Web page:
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Swifter, Higher, Stronger Rats

Learned behaviors of lab animals compete in Xtreme Rat Challenge.

By Laura WrightMarch 28, 2004 6:00 AM


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Introduction to Psychology is the only official prerequisite for Psych 160, but students who sign up for Spencer Morrison’s class at Nebraska Wesleyan University in Lincoln know that there’s another unwritten requirement: an interest in seeing rats perform bold athletic feats. Each student coaches an albino rodent, helping the animal train for an event once known as the Rat Olympics. (After the U.S. Olympic Committee threatened a lawsuit against the university, the event was renamed the Xtreme Rat Challenge.)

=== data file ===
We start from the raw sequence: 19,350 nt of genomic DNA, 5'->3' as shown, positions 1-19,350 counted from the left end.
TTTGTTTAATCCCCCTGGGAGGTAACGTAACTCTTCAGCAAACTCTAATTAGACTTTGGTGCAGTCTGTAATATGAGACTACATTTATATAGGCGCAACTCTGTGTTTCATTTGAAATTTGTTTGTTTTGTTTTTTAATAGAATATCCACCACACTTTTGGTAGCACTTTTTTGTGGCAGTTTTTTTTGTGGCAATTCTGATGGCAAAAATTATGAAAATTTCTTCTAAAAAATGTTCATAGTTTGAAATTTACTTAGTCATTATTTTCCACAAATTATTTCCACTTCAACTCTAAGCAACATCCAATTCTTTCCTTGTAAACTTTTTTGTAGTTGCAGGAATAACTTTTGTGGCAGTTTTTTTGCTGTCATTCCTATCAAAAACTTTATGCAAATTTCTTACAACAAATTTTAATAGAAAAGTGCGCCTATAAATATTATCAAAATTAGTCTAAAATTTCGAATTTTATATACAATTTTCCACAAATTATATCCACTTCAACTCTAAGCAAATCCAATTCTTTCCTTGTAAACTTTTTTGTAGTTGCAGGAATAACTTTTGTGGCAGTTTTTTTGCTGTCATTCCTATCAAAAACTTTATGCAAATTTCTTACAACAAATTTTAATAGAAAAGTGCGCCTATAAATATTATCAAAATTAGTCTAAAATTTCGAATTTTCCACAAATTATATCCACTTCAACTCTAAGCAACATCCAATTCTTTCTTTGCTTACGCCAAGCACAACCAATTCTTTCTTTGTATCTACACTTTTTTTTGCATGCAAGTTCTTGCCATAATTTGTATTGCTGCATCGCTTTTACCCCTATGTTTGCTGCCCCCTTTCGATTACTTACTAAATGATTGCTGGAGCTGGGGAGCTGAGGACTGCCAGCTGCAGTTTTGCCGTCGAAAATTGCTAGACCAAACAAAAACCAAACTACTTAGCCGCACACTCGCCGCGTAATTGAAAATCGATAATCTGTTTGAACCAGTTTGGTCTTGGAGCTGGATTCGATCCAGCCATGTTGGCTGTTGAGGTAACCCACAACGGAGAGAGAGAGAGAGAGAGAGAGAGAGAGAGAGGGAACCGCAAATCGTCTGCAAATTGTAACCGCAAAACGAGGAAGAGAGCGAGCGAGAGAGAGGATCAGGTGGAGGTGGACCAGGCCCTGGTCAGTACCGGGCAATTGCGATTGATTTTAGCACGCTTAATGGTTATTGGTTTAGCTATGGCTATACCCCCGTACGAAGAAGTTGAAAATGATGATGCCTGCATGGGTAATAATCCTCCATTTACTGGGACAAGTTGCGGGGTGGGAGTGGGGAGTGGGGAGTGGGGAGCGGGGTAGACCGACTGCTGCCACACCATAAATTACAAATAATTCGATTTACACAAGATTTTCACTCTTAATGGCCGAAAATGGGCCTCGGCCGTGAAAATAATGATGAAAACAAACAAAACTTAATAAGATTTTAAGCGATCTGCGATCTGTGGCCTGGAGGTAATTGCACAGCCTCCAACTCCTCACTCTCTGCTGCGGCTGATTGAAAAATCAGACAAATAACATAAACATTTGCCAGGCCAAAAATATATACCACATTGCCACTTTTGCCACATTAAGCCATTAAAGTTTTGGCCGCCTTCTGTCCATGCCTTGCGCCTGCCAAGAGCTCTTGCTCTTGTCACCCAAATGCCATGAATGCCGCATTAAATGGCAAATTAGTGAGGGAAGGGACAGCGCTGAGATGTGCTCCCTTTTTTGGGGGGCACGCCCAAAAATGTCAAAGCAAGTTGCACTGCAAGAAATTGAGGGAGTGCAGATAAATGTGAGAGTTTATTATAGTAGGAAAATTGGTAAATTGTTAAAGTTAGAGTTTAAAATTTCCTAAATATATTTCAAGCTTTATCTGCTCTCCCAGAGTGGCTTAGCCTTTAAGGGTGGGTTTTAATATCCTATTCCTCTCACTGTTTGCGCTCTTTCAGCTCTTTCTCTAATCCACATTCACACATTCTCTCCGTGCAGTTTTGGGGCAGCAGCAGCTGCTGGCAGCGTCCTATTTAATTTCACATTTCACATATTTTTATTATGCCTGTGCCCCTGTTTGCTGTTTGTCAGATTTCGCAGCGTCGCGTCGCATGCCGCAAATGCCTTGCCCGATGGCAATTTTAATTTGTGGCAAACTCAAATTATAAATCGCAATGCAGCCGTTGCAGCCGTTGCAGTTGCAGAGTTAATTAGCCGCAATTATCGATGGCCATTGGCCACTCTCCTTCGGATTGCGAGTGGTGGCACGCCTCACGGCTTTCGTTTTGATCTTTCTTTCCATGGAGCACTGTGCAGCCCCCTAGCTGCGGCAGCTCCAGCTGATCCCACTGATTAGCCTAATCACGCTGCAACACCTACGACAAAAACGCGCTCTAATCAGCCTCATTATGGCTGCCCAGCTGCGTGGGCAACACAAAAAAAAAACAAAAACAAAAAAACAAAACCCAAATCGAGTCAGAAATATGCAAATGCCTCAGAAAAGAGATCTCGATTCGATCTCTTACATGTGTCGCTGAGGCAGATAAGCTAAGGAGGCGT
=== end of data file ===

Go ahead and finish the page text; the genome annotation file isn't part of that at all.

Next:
Morrison’s project has a serious motivation: to teach students about the psychological underpinnings of learned behavior. Working with live animals forces students to apply principles learned in the classroom in ingenious ways, he says. Each one strives to prepare a small rat for big challenges—standing long jump, tightrope walk, rope climb, weight lifting, and track hurdles. The rat challenge also taps into the psychology of the students themselves, Morrison says: A competitive event tends to make everyone work harder.

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